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CNN Today

Underwater Killing Machines: The Changing Role of Submarines

Aired July 3, 2000 - 1:31 p.m. ET

THIS IS A RUSH TRANSCRIPT. THIS COPY MAY NOT BE IN ITS FINAL FORM AND MAY BE UPDATED.

LOU WATERS, CNN ANCHOR: You may not see them, but they're out there. Submarines patrol the seas 24 hours a day, seven days a week. And this year marks the 100th anniversary of the U.S. Navy's first submarine.

Subs have changed over the years, as CNN's Cynthia Tornquist reports.

(BEGIN VIDEOTAPE)

CYNTHIA TORNQUIST, CNN CORRESPONDENT (voice-over): From "Run Silent, Run Deep" to "U-571," Americans' fascination with submarines has grown. Sunday, the USS Jacksonville, one of 60 fast-attack nuclear submarines, tied up in Earle, New Jersey. This stealthy, underwater killing machine packs its destructive power with torpedoes, mines and Tomahawk missiles.

CMDR. FRANK CALDWELL, USS JACKSONVILLE: Our mission is to go hunt and find other submarines and attack surface ships.

TORNQUIST: The USS Jacksonville is one of 10 American warships taking part in the International Naval Review and OpSail festivities in New York Harbor. This undersea arsenal is as long as a football field and costs $2 billion. That's a far cry from the first submarine, built by John Holland in 1900, which he sold to the Navy for $150,000.

Over the past 100 years, the role of the submarine has changed.

CALDWELL: We are still capable of providing a reconnaissance asset, but with the inclusion of Tomahawk missiles on board a submarine, we become a tool for conducting strikes.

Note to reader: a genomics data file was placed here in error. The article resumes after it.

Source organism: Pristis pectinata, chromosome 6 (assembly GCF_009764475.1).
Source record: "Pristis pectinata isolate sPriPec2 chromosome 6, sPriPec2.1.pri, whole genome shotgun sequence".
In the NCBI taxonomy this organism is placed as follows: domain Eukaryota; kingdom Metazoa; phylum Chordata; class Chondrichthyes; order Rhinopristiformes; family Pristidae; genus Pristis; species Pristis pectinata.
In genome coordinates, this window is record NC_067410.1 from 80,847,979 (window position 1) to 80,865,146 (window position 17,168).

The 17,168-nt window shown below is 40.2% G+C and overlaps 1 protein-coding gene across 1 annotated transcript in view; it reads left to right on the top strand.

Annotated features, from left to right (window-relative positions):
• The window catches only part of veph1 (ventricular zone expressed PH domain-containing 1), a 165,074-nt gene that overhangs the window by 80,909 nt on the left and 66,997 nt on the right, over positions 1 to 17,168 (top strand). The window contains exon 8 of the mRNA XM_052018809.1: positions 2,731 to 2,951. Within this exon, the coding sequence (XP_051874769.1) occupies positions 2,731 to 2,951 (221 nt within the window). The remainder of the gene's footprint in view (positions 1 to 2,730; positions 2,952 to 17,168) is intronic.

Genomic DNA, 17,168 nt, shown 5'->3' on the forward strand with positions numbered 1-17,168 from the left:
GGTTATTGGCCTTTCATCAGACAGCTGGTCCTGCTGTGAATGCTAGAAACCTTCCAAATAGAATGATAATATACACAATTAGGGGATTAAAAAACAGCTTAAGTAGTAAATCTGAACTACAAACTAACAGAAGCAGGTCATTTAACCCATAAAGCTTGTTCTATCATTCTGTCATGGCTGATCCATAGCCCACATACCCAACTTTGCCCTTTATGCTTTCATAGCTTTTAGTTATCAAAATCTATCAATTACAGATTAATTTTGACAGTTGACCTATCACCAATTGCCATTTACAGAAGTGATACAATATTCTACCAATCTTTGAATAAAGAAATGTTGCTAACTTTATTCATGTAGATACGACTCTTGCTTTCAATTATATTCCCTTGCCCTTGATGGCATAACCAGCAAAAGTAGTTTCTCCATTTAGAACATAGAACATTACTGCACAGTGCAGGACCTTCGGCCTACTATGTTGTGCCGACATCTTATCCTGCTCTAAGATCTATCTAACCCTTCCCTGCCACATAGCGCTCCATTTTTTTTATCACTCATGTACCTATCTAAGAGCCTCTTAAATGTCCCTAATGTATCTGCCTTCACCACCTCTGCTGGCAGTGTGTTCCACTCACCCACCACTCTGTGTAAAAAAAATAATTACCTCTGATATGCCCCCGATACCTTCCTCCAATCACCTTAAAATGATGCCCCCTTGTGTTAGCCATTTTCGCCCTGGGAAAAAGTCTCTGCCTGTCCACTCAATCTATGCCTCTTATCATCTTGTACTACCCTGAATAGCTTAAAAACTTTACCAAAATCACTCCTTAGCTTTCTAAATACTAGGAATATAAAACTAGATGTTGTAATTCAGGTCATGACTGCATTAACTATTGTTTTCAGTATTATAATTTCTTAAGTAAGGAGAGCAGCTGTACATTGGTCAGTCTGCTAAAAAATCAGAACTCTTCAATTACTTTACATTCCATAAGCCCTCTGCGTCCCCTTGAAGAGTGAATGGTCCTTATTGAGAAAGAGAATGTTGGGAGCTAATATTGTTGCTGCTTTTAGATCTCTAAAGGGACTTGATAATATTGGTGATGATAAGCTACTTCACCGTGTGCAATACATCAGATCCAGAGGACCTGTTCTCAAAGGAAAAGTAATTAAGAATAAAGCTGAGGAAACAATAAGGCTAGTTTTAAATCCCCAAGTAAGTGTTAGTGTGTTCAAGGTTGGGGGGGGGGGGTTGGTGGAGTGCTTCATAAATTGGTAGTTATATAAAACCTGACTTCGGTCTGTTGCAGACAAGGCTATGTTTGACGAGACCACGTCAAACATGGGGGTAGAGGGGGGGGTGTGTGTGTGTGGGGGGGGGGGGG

TORNQUIST (on camera): This submarine has the ability to be deployed anywhere around the world. It also has the ability to strike targets in the water or on land with pinpoint accuracy.

(voice-over): Submarines can stay submerged up to six months or until the food runs out. The living quarters are tight for the 140 men on board.

CHRIS ANDRES, TORPEDO MAN: Privacy is something you learn that you don't have much of.

TORNQUIST: The average age of a submariner is 23 years old; 21- year-old Derrick Jones of New York drives the boat.

(on camera): Compare driving a submarine to driving a car.

DERRICK JONES, HELMSMAN: It's a lot bigger. It's -- you don't really require a license for it.

TORNQUIST (voice-over): You certainly wouldn't want to get a fender-bender in one of these.

Cynthia Tornquist, CNN, Colts Neck, New Jersey.

(END VIDEOTAPE)

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